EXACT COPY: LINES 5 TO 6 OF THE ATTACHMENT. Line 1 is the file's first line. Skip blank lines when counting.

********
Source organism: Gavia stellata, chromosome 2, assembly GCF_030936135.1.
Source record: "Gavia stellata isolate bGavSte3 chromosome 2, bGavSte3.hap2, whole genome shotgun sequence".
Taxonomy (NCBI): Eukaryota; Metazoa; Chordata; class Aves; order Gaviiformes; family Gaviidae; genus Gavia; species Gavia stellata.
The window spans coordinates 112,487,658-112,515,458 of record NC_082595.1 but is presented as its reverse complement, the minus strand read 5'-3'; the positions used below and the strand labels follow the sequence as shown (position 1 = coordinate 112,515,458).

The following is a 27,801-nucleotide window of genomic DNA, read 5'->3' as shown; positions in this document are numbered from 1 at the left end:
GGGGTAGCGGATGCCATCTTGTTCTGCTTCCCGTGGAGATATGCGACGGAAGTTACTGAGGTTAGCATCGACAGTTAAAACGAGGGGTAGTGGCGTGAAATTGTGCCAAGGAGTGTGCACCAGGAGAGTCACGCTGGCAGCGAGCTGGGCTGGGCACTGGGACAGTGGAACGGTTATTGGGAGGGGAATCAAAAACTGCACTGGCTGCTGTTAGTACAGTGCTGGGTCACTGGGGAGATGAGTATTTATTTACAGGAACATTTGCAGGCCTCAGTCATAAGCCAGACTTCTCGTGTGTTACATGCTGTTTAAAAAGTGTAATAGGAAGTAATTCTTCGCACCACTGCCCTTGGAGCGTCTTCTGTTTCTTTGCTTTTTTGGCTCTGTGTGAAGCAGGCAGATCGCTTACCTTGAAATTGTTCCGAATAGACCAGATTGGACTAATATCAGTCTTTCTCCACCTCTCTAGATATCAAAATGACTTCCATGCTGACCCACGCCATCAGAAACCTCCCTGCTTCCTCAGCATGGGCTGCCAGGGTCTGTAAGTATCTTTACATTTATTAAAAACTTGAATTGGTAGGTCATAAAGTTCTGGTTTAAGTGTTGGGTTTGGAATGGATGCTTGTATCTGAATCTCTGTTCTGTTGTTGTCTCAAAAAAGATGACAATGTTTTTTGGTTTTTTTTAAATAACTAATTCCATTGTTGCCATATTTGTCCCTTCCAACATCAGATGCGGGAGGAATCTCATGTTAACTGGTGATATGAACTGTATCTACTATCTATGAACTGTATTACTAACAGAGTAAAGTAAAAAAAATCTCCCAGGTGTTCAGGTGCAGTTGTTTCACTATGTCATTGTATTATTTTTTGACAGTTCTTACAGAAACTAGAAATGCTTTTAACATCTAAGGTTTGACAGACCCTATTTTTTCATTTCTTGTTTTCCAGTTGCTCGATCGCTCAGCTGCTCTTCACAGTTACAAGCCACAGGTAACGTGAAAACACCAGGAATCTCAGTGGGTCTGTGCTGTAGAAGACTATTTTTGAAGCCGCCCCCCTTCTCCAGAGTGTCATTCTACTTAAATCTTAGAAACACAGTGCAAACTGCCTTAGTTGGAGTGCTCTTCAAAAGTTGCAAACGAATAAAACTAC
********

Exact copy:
The following is a 27,801-nucleotide window of genomic DNA, read 5'->3' as shown; positions in this document are numbered from 1 at the left end:
GGGGTAGCGGATGCCATCTTGTTCTGCTTCCCGTGGAGATATGCGACGGAAGTTACTGAGGTTAGCATCGACAGTTAAAACGAGGGGTAGTGGCGTGAAATTGTGCCAAGGAGTGTGCACCAGGAGAGTCACGCTGGCAGCGAGCTGGGCTGGGCACTGGGACAGTGGAACGGTTATTGGGAGGGGAATCAAAAACTGCACTGGCTGCTGTTAGTACAGTGCTGGGTCACTGGGGAGATGAGTATTTATTTACAGGAACATTTGCAGGCCTCAGTCATAAGCCAGACTTCTCGTGTGTTACATGCTGTTTAAAAAGTGTAATAGGAAGTAATTCTTCGCACCACTGCCCTTGGAGCGTCTTCTGTTTCTTTGCTTTTTTGGCTCTGTGTGAAGCAGGCAGATCGCTTACCTTGAAATTGTTCCGAATAGACCAGATTGGACTAATATCAGTCTTTCTCCACCTCTCTAGATATCAAAATGACTTCCATGCTGACCCACGCCATCAGAAACCTCCCTGCTTCCTCAGCATGGGCTGCCAGGGTCTGTAAGTATCTTTACATTTATTAAAAACTTGAATTGGTAGGTCATAAAGTTCTGGTTTAAGTGTTGGGTTTGGAATGGATGCTTGTATCTGAATCTCTGTTCTGTTGTTGTCTCAAAAAAGATGACAATGTTTTTTGGTTTTTTTTAAATAACTAATTCCATTGTTGCCATATTTGTCCCTTCCAACATCAGATGCGGGAGGAATCTCATGTTAACTGGTGATATGAACTGTATCTACTATCTATGAACTGTATTACTAACAGAGTAAAGTAAAAAAAATCTCCCAGGTGTTCAGGTGCAGTTGTTTCACTATGTCATTGTATTATTTTTTGACAGTTCTTACAGAAACTAGAAATGCTTTTAACATCTAAGGTTTGACAGACCCTATTTTTTCATTTCTTGTTTTCCAGTTGCTCGATCGCTCAGCTGCTCTTCACAGTTACAAGCCACAGGTAACGTGAAAACACCAGGAATCTCAGTGGGTCTGTGCTGTAGAAGACTATTTTTGAAGCCGCCCCCCTTCTCCAGAGTGTCATTCTACTTAAATCTTAGAAACACAGTGCAAACTGCCTTAGTTGGAGTGCTCTTCAAAAGTTGCAAACGAATAAAACTAC